The Yemeni Petroleum Company (YPC) announced on 14 June that yet another fuel ship bound for the port of Hodeidah has been illegally seized by the Saudi-led coalition.
According to YPC spokesman Issam al-Mutawakel, the Princess Halima fuel ship was loaded with 23,920 tons of gasoline and had received the necessary UN clearance before it was seized by the coalition navy.
تحالف العدوان بقيادة أمريكا يحتجز سفينة الوقود "برنسيس حليمة" والتي تحمل كمية 23,920 طن من مادة البنزين بالرغم من تفتيشها وحصولها على تصاريح دخول من الأمم المتحدة والتي عجزت عن إدخال سفن تحمل طابع انساني سواء قبل الهدنة المعلن عنها او أثناءها. pic.twitter.com/FmWZ3eof5j
— عصام المتوكل (@YPCSpokesperson) June 14, 2022
On the same day that Riyadh carried out its latest violation of a UN-brokered truce, the Saudi Presidency of State Security announced that “eleven entities and eight individuals” were blacklisted for their ties with Yemen’s popular Ansarallah resistance movement.
“In line with the law on combating terrorist crimes and its financing, all assets belonging to the 19 designated individuals and entities will be frozen. All transactions with them, whether directly or indirectly, are prohibited,” state security officials announced via a statement.
The Saudi Press Agency (SPA) added that the “blacklisted entities, all headquartered in Yemen, are involved in activities that facilitate [Ansarallah’s] financial services.”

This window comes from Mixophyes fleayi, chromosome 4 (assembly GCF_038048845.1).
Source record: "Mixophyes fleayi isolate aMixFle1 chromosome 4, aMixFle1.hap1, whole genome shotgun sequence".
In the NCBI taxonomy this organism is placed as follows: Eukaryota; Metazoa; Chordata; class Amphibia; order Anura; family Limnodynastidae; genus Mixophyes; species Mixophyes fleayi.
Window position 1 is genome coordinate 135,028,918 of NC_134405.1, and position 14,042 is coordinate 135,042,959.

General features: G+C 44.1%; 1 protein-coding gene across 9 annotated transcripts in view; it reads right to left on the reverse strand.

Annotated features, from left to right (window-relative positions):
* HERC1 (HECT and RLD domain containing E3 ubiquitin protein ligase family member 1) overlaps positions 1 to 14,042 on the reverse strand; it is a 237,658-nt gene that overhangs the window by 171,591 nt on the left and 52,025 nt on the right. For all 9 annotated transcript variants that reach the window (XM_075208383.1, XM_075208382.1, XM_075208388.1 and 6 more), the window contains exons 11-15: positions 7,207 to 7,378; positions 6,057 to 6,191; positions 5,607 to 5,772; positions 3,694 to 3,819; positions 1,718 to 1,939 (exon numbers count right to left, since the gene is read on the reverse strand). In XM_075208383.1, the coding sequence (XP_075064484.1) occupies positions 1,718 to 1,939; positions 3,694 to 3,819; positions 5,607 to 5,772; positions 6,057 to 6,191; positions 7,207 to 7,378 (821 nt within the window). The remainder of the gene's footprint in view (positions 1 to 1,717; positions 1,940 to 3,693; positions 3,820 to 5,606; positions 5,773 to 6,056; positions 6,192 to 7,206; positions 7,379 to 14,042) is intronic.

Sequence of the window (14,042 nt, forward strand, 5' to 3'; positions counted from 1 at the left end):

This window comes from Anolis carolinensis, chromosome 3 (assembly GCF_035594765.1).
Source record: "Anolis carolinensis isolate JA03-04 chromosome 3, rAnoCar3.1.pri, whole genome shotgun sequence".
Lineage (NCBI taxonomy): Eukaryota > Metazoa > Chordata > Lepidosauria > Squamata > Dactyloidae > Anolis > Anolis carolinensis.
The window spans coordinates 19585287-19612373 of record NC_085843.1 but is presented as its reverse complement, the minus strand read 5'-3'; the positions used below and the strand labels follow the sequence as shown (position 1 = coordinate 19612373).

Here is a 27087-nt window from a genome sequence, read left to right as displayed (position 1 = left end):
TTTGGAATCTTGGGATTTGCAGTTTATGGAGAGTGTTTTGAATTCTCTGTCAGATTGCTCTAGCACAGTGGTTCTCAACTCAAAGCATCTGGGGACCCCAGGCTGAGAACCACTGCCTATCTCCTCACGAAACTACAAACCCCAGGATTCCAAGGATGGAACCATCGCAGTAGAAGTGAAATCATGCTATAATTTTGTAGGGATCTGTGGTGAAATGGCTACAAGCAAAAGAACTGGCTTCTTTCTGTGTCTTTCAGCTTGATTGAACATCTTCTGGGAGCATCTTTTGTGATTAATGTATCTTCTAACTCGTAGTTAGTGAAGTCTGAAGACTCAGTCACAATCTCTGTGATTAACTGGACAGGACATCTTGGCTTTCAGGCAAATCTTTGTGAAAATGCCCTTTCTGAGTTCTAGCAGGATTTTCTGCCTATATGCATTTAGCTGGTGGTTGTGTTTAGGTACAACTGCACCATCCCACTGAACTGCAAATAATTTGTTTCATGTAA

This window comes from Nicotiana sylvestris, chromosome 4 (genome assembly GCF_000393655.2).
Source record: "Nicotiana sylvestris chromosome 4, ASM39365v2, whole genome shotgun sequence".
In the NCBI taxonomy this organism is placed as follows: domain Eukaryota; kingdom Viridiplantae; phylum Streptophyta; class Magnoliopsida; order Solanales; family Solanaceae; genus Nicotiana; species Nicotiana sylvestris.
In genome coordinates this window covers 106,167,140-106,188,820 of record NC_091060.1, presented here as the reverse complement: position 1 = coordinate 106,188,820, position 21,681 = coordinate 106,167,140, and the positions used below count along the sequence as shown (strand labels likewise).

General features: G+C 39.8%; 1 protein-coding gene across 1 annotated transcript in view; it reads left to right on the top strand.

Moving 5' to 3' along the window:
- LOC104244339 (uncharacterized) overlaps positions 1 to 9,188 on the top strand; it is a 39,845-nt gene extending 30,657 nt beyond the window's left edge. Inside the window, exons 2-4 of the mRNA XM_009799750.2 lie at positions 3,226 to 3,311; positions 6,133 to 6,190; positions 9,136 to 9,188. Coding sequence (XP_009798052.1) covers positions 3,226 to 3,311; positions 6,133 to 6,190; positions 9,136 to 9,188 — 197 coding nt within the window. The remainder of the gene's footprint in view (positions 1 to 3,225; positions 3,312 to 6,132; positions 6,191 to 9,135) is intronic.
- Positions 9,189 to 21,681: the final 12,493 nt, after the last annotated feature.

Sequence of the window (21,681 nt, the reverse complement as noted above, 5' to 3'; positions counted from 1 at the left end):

SPA claims that some of these individuals and companies have links to Iran’s Islamic Revolutionary Guard Corps (IRGC), and have allegedly played a part in facilitating the passage of Iranian fuel into Yemen.
In March this year, the YPC revealed that Yemen was experiencing its most severe fuel crisis since the start of the Saudi-led war seven years ago.
With the support of its regional allies and most NATO member-states, Saudi Arabia has been waging a brutal war on Yemen since 2015.
Alongside destroying Yemen’s infrastructure and killing hundreds of thousands, the Saudi-led violence has been accompanied by a severe air and naval blockade that has pushed the country to the brink of famine.
According to the UN, more than 24 million Yemenis are in dire need of humanitarian aid, including 10 million who are suffering extreme levels of hunger.